How to evaluate a process ?



I am new in quality. I am currently a continuous improvement intern. However, I have some questions:
- Can the 5S method be applied to any area and any job?
I work in a department where my colleagues only deal with the logistics flow. There are no tools to use, everything is on the internet. We are in open space. My colleagues coordinate the delivery of goods through SAP. There are no tools or machines to use (like DIY). All the documents are on Sharepoint, but they are not well organized. And I would like to apply the 5S method to be able to organize them on Sharepoint. Can we say that the 5S method can be applied to this?

I have heard about Lean Six Sigma for process improvement (evaluate the performance of the current process in order to collect data on what is problematic). Do you have any advice for me? How do I go about it (in general)?

How can we evaluate the performance of the process?

Thanks in advance,

Jen Kirley

Quality and Auditing Expert
Hello Ch00Ch00, I am sorry for the delay in this response.

I would support skipping the traditional 5S methods in a process where there is nothing to tidy up.

Lean Six Sigma is frustrating for me because I have not seen enough reliable reference material as there is for Six Sigma.

In general, The Lean approach targets performance (in terms of productivity, quality, lead times and costs) through waste elimination and continuous improvement. The Six Sigma methodology seeks to eliminate defects and variations in production processes. I did find a paper by David Göransson and Arnela Tunovic that goes into depth on the subject.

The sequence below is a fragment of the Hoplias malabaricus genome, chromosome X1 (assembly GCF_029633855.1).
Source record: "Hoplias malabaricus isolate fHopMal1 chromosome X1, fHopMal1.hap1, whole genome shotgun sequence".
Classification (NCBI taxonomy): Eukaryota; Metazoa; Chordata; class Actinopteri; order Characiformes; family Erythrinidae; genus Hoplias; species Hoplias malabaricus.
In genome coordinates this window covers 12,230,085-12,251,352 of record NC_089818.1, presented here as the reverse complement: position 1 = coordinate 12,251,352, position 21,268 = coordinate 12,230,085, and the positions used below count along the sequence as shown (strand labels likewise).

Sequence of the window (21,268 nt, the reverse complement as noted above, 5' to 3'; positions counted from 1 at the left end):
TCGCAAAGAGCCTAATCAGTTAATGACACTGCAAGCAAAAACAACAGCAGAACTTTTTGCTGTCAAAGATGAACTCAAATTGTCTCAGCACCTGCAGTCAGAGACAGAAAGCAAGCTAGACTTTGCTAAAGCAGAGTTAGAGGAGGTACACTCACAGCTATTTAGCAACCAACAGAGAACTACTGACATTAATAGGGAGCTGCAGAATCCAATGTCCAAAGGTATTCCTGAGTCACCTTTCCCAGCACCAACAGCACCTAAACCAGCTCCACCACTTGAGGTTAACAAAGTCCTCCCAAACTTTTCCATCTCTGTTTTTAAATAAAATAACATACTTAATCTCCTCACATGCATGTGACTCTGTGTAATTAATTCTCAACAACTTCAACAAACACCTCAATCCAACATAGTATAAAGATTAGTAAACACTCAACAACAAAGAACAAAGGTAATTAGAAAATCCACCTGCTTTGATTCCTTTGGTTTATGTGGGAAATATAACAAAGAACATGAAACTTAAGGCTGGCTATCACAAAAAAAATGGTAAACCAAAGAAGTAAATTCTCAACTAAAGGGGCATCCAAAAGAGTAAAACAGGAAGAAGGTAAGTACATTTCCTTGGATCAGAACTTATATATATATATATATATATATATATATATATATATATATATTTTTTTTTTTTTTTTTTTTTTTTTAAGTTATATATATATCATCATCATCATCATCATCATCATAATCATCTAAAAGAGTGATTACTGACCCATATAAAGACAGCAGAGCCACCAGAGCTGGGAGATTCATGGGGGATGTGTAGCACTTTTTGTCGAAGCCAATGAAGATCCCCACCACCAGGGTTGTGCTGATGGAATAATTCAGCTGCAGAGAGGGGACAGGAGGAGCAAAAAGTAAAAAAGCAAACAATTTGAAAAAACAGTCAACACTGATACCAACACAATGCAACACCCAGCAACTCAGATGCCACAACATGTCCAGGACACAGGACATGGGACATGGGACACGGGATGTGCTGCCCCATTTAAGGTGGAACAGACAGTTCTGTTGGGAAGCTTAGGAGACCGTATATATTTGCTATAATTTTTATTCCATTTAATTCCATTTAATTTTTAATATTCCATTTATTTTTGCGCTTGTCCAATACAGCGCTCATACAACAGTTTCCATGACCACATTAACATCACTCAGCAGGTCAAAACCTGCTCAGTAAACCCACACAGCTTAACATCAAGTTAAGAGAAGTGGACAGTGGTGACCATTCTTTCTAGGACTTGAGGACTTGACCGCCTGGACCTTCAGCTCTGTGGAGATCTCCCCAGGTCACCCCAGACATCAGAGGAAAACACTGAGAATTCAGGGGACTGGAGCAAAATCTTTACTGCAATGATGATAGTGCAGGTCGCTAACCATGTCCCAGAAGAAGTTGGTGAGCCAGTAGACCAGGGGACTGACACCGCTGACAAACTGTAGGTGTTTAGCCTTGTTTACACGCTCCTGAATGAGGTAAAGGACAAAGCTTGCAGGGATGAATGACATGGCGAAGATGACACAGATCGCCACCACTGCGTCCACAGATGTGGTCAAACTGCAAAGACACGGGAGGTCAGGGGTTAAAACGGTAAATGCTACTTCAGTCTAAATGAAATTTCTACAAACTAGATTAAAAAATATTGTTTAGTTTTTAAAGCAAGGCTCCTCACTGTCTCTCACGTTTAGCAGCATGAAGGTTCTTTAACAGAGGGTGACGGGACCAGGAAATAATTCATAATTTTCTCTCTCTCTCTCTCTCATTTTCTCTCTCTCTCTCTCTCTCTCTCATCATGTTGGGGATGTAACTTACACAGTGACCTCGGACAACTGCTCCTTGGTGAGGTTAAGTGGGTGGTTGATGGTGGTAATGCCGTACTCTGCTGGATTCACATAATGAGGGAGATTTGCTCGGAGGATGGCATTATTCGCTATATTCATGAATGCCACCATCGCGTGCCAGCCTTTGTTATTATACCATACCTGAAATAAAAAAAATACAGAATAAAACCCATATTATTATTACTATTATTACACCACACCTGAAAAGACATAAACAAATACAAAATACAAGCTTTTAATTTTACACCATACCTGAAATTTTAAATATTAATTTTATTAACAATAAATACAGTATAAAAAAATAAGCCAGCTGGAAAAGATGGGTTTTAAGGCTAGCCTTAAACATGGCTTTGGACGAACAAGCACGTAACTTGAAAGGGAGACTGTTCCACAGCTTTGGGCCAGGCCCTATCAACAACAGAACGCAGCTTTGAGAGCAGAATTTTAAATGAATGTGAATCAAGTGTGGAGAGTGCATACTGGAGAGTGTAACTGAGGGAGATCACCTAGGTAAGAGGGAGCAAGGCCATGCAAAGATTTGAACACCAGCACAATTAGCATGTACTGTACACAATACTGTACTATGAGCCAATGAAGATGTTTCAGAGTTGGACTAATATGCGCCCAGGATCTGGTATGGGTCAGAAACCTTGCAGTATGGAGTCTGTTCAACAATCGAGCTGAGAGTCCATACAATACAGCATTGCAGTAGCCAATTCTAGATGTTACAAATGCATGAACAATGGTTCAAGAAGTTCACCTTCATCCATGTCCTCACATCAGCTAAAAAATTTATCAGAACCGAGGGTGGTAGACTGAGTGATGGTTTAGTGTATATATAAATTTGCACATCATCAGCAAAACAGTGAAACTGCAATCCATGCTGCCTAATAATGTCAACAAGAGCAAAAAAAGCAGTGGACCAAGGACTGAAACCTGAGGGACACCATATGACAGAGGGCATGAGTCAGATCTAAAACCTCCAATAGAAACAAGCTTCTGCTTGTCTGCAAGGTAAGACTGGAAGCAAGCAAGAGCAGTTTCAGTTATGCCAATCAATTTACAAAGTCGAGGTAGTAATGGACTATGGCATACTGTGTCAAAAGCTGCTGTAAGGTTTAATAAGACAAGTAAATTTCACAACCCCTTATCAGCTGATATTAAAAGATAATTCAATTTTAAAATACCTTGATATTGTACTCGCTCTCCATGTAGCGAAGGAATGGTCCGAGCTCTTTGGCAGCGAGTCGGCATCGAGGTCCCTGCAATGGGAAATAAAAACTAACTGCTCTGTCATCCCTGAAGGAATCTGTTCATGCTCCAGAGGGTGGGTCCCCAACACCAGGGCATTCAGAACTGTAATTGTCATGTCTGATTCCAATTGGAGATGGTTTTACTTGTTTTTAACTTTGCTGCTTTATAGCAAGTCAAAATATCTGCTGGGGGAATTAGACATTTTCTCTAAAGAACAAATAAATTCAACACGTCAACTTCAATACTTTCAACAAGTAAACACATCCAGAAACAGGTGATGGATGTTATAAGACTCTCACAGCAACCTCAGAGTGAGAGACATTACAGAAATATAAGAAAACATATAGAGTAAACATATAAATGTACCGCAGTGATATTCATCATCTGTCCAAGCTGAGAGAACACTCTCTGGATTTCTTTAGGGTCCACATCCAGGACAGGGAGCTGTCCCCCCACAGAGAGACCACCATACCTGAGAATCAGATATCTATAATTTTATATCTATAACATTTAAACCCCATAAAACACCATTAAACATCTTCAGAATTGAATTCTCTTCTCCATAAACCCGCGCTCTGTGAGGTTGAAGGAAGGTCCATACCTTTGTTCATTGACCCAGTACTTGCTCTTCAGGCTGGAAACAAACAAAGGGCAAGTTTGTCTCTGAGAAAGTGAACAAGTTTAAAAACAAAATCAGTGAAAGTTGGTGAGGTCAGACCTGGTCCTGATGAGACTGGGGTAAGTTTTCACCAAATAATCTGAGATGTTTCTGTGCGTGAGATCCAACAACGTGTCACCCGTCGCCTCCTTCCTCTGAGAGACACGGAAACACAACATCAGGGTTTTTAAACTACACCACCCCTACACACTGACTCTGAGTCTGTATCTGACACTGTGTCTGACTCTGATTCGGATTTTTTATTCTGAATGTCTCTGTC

A process is assumed to have inputs and outputs. The outputs may contribute to the efficiency of other process(es) based on their timeliness and accuracy. Timeliness is efficiency, accuracy is effectiveness. Both can be meaured. Improvements should ideally improve one or both, but not at the detriment of the other.

I hope this helps.


Trusted Information Resource
How can we evaluate the performance of the process?

I may be incorrect, but from your post it seems you are trying to select a tool before you have clearly defined your desired outcome.

What. specifically, do you mean by 'performance'? For example, you mention wanting to organize SharePoint docs. In concrete measurable terms, what does 'organize' mean? How will you know when you have achieved 'organized'? What will this doc system look like, function like, etc.? Once you have these questions answered, then it will be easier for you to select an appropriate tool (or tools) for a) implementation, and b) measurement.

John Predmore

Trusted Information Resource
Quality practitioners think largely about process and outputs as collections and sequences of discrete entities, whereas Lean practitioners are much more focused on flow, the flow of parts but also the flow of information in an organization.

The 5 S's are often the first step in a Lean initiative: sort, set in order, shine, standardize and sustain (which are translations of the original Japanese words used by Toyota). How to apply those terms in your situation is largely up to you.

The example referenced on the ASQ website for 5-S is a Medicaid Enrollment template, both the form and the enrollment process. You have to be an ASQ member to download the full case study. I offer this as evidence that 5-S principles are applicable to computer records as well as manufacturing examples.
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